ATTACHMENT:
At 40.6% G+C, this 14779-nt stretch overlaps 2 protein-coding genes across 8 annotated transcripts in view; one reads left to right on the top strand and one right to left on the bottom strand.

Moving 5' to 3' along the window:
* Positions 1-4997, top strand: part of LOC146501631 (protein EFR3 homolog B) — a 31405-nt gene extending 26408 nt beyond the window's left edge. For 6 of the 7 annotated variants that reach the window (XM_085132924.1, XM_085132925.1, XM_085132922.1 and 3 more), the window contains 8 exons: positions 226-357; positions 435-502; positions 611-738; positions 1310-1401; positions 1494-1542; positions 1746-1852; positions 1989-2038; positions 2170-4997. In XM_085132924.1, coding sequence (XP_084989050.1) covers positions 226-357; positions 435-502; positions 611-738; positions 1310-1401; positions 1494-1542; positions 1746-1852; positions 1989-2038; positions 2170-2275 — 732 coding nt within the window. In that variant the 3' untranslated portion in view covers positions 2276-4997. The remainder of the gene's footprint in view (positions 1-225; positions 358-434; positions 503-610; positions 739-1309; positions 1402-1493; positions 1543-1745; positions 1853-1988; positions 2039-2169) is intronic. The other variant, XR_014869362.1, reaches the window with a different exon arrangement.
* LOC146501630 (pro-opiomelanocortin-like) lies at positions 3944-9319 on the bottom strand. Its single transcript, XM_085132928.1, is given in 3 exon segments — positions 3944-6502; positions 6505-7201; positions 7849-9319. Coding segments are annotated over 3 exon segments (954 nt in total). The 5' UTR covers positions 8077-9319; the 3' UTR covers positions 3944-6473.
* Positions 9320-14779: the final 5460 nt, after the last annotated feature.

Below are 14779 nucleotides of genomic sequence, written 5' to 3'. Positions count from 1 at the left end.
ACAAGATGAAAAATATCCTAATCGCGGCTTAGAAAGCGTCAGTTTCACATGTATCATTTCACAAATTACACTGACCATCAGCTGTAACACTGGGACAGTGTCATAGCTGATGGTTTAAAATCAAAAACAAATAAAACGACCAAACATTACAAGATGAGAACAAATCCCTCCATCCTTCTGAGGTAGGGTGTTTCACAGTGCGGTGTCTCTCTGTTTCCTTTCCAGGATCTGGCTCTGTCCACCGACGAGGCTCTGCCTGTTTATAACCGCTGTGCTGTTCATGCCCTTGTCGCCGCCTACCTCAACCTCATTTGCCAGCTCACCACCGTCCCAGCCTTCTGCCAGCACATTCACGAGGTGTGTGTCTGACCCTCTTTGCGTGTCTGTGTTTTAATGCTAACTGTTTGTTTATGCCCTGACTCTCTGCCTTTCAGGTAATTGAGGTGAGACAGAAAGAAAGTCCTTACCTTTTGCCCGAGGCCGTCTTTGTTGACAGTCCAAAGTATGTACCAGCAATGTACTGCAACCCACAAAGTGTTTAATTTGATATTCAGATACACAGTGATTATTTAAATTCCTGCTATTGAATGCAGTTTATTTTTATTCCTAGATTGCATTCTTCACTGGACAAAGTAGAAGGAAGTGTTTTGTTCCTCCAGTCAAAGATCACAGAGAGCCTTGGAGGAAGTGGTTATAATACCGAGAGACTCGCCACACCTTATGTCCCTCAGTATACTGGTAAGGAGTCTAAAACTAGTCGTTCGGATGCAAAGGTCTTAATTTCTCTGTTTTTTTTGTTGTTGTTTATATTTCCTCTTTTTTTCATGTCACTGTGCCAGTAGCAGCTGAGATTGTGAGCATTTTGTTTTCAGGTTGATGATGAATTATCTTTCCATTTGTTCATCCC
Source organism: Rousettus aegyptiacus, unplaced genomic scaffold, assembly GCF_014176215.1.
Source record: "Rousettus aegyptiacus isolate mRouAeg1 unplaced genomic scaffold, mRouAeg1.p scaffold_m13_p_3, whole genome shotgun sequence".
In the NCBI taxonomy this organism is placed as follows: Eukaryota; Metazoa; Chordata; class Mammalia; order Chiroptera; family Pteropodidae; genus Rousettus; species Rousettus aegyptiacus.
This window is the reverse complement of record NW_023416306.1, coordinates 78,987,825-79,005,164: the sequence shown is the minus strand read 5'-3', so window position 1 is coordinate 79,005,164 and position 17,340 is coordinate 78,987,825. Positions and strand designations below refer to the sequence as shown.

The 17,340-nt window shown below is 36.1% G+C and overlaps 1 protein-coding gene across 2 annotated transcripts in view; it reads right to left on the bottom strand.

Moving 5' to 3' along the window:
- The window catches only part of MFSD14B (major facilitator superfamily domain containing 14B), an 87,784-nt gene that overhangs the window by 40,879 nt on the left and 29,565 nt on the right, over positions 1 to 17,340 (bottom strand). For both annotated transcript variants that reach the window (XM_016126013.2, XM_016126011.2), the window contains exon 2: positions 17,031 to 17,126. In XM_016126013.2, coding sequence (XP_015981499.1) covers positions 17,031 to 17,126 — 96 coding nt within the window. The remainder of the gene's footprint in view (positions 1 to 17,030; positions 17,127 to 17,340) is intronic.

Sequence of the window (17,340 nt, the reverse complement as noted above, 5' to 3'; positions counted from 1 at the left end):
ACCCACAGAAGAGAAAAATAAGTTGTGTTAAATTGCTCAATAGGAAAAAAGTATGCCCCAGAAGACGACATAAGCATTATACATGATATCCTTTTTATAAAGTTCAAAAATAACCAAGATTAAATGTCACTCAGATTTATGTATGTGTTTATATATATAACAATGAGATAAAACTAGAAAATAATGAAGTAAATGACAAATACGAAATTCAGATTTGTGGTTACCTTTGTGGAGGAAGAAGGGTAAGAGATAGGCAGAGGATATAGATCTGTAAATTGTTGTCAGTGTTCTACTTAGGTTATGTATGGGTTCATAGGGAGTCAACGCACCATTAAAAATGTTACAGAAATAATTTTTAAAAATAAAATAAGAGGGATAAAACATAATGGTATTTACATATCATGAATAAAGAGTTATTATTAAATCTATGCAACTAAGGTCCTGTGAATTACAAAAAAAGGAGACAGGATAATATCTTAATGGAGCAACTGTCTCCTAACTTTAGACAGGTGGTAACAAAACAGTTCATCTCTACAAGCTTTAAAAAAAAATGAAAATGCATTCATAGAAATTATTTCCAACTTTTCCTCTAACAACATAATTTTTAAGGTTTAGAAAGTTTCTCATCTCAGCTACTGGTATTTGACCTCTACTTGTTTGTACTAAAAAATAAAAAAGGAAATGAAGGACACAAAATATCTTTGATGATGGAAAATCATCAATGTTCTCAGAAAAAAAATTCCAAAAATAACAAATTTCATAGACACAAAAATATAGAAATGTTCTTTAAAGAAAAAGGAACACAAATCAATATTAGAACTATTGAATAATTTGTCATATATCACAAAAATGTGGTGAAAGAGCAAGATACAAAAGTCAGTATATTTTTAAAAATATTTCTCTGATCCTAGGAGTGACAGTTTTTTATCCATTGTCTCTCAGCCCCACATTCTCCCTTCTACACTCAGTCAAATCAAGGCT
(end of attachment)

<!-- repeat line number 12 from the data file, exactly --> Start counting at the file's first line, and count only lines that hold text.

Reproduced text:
The 17,340-nt window shown below is 36.1% G+C and overlaps 1 protein-coding gene across 2 annotated transcripts in view; it reads right to left on the bottom strand.